By grouping potential risks based on factors such as source, type, and severity, organisations can quickly identify where risk is most likely to occur. This could potentially lead to the root cause of the risk being addressed and monitored more closely.

While incorporating risk categories may appear as an additional operational step, it proves to be a valuable practice, yielding tangible benefits for a company's overall risk management strategy. Benefits that could arise as a result of using risk categories might look like:

  • Mitigate or even fully eliminate preventable risks
  • Create a structure and process for identifying and documenting new risks
  • Streamline risk discovery, monitoring, and mitigation
  • Identify and mitigate risks through factors rather than events
  • Improves communications within and between teams

How to Identify and Define Risk Categories for Your Organisation

Identifying and defining risk categories will, more often than not, need to be an internal task, simply as every company will have different areas they wish to control and limit. Risk management can be tricky to define at times since there are so many factors that affect even just one project. This is why you need to have a good strategy for identifying risks and then a plan of action for mitigating them afterwards.

Common causes of risk often exist across different tasks. Without actively categorising and identifying these risks that carry the same cause, there is a high chance that they will impact projects again and again.

With risk categories established, teams will feel more confident tackling the full risk management process and will discover that they also have better risk responses than they did before. It is rare that a business risk will affect just a single project. By ensuring that there are processes in place to actively catch and minimise the strongest and most common problems (potentially two very different types of risk), a team will become more adept in spotting anomalies overall.


Though organisations should work to define their own categories, a good place to start will be with the PESTLE method, as this covers a variety of external factors that affect most businesses:

  • Political
  • Economic
  • Social
  • Technological
  • Legal
  • Environmental

Here's what a generic risk identification framework might look like at a business level for a financial organisation using the PESTLE method:

As shown above, each section of risk can be broken down even further and more specifically. Going into this level of detail allows organisations to see the full scope of their projects and where issues could arise.

As an example, a financial organisation might encounter a cyber threat, testing their overall operational resilience as they defend themselves and get back on track. They can then check that this failure will impact other technological aspects of their operations, and whether or not there will be a greater impact on the business overall.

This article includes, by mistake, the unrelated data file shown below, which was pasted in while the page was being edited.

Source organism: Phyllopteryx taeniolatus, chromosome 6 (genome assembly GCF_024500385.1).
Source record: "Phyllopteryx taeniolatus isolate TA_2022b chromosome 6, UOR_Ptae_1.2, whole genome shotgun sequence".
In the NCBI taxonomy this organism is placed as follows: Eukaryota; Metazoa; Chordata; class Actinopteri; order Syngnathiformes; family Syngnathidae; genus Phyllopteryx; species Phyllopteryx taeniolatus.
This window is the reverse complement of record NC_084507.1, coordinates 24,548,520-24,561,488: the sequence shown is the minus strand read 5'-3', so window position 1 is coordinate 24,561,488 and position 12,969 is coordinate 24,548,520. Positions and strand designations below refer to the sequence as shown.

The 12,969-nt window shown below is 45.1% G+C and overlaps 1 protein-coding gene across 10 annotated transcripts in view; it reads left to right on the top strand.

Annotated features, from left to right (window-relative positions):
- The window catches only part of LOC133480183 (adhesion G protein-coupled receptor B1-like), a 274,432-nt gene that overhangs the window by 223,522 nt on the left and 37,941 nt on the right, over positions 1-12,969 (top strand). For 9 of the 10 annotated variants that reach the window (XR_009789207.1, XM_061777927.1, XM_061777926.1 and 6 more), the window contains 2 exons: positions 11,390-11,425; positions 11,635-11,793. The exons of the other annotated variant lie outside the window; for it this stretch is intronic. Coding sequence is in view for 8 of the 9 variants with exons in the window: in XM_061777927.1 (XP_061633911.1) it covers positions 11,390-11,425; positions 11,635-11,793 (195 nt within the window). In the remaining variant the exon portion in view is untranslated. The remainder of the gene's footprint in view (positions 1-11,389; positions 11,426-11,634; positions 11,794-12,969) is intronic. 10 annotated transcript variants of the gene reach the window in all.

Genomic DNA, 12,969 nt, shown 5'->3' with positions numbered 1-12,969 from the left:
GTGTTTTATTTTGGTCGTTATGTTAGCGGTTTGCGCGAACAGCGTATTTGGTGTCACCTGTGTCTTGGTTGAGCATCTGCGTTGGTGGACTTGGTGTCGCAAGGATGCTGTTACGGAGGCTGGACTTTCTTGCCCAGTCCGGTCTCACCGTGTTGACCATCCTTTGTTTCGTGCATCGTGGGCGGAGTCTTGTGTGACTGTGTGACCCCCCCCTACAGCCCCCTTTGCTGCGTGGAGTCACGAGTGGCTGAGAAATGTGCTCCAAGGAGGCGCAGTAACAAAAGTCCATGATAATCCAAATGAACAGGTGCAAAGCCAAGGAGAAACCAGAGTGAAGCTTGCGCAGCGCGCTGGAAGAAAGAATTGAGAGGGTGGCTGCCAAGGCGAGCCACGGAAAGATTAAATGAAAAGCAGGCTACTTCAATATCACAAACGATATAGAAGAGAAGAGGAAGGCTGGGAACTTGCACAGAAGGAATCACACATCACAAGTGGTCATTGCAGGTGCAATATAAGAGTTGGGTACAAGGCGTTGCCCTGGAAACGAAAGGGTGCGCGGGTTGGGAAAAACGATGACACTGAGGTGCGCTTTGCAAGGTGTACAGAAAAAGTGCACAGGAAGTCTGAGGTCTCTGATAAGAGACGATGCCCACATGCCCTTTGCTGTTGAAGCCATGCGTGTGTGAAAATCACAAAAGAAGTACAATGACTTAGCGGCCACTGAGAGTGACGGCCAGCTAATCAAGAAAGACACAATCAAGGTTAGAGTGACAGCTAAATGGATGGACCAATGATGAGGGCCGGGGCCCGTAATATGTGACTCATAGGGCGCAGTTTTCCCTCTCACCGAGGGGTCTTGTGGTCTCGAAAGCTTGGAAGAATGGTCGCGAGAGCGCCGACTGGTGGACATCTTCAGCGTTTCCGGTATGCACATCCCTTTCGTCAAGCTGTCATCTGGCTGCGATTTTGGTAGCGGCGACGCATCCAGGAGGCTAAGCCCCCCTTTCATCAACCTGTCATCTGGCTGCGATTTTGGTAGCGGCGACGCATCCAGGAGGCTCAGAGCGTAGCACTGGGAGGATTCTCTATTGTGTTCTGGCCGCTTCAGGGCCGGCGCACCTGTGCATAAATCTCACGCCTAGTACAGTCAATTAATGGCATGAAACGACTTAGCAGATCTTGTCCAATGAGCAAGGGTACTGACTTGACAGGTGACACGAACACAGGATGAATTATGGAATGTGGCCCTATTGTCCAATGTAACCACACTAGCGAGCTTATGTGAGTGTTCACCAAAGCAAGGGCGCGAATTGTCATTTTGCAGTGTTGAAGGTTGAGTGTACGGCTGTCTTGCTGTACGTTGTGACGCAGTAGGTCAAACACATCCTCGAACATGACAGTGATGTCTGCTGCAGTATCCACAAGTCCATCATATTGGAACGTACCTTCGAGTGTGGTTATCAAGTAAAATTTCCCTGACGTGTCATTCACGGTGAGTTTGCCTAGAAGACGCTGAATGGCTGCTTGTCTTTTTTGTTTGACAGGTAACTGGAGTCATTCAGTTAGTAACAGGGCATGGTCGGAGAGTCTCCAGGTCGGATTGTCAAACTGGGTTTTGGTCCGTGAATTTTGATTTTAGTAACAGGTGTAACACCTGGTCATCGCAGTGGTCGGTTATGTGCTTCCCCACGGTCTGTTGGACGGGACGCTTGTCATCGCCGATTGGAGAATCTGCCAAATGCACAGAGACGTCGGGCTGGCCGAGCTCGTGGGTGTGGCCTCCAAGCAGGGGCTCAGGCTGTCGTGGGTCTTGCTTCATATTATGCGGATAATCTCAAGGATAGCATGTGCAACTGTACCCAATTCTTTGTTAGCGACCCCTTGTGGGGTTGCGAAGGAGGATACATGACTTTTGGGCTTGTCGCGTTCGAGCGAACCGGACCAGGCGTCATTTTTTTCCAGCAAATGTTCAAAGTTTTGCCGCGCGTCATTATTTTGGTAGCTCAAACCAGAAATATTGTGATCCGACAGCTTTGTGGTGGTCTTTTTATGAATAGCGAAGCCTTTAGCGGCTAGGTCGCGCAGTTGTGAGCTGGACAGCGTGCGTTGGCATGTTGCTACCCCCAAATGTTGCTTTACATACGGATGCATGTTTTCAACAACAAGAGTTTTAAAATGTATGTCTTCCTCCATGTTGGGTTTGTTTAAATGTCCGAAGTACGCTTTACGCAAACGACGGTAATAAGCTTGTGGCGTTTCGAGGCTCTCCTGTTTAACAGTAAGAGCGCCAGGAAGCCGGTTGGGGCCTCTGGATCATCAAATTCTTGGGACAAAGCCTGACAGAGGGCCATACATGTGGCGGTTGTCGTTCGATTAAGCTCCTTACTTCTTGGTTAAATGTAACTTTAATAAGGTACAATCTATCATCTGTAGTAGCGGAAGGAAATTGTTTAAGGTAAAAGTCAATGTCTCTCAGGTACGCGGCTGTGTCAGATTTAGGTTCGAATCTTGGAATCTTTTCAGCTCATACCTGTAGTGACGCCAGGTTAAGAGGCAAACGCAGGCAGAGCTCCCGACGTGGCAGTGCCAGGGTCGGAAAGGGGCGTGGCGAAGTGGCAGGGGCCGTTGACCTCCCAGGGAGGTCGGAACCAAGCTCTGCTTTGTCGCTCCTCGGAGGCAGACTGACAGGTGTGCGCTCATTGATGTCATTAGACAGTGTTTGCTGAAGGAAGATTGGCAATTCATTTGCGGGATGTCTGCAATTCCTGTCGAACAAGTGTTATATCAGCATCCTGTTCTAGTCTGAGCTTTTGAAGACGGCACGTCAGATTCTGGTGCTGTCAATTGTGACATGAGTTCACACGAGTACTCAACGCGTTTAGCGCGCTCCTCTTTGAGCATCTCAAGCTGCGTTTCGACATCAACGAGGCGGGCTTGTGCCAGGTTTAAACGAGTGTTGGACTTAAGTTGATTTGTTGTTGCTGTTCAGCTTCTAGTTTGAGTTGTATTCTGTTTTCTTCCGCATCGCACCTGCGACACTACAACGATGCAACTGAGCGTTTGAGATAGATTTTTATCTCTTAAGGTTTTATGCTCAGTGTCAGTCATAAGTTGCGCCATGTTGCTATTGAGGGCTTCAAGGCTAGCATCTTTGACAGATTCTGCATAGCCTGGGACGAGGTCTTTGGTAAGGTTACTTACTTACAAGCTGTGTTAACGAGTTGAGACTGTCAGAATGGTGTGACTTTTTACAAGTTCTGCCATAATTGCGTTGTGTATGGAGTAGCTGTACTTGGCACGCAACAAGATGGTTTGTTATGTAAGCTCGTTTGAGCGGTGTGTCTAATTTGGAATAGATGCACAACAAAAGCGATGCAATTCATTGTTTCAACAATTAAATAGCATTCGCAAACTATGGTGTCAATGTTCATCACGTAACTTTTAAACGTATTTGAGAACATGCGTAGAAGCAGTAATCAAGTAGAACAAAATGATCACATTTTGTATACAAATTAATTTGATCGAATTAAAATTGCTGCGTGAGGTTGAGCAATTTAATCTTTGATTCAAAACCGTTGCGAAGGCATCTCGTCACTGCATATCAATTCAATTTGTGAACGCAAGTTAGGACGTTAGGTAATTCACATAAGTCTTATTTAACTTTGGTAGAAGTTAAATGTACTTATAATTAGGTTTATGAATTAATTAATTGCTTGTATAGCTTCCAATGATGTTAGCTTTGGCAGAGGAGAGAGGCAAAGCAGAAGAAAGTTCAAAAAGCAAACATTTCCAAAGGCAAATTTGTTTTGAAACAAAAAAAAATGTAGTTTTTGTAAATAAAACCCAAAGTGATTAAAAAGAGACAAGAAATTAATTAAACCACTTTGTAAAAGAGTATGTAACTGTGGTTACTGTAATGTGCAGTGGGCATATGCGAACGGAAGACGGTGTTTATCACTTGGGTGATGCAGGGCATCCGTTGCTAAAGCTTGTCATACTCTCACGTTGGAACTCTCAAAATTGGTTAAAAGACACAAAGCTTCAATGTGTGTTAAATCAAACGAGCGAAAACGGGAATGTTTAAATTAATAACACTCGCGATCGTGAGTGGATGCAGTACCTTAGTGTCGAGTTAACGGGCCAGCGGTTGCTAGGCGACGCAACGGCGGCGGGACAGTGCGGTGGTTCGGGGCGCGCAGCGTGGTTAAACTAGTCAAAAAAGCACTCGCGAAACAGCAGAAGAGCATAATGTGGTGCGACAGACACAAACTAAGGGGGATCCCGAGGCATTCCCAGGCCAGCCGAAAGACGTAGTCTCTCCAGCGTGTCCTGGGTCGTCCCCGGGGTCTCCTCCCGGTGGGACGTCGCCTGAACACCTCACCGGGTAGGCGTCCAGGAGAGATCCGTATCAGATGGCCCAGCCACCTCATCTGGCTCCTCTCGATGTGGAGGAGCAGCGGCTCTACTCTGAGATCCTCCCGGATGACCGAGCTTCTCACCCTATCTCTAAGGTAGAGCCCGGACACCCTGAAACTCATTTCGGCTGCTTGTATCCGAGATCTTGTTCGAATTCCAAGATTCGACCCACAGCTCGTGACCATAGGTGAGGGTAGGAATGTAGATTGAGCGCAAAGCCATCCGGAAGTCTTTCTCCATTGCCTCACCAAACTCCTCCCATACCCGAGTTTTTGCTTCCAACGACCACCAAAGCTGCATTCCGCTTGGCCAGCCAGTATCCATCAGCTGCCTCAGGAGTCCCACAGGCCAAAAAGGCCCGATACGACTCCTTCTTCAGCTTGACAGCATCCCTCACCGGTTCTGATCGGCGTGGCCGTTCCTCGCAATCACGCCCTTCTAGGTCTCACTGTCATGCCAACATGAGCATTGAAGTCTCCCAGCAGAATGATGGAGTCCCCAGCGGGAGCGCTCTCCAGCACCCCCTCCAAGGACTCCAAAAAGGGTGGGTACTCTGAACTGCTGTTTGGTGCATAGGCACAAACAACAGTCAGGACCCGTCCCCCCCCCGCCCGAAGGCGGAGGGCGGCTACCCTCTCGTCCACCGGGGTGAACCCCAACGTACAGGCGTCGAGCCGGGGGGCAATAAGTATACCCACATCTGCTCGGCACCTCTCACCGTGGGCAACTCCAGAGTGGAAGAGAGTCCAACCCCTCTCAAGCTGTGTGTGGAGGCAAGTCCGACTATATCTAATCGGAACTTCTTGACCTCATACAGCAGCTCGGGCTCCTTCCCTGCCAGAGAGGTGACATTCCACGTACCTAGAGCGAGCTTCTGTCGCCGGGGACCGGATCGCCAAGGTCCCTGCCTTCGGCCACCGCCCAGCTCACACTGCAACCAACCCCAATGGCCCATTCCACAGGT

Categorise and Track Your Risks With C2 Meridian

Businesses need to ensure that they have a robust and proactive risk management system in place to mitigate and ease the impact critical events may have on their operations. To act without a risk management framework in the 21st-century world of business is nothing short of unacceptable. There are simply too many factors that cause upset if not adequately accounted for.

It also cannot be stressed enough that there is no one-size-fits-all approach to categorising risks. Though using structures like PESTLE can provide an initial scope of project risks, they cannot account for every unique factor that might affect an organisation. Therefore, it is critical that risk and resilience leaders work with their teams to establish a unique structure that is tailored perfectly to the ebb and flow of the wider business.

C2 Meridian is configurable to meet the unique requirements of your business, no matter what they might be. Our system aims to simplify the risk identification and management process, so that all the data and analysis that your team needs is readily available and as accessible as possible in one company-wide risk register.

Book a demo with us today and find out how we can help your organisation move forward with confidence.

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Written by Donna Maclellan

Lead Risk and Resilience Analyst at Continuity2

With a first-class honours degree in Risk Management from Glasgow Caledonian University, Donna has adopted a proactive approach to problem-solving to help safeguard clients' best interests for over 5 years. From identifying potential risks to implementing appropriate management measures, Donna ensures clients can recover and thrive in the face of challenges.

Donne cropped
Donne cropped

Written by Donna Maclellan

Lead Risk and Resilience Analyst at Continuity2

With a first-class honours degree in Risk Management from Glasgow Caledonian University, Donna has adopted a proactive approach to problem-solving to help safeguard clients' best interests for over 5 years. From identifying potential risks to implementing appropriate management measures, Donna ensures clients can recover and thrive in the face of challenges.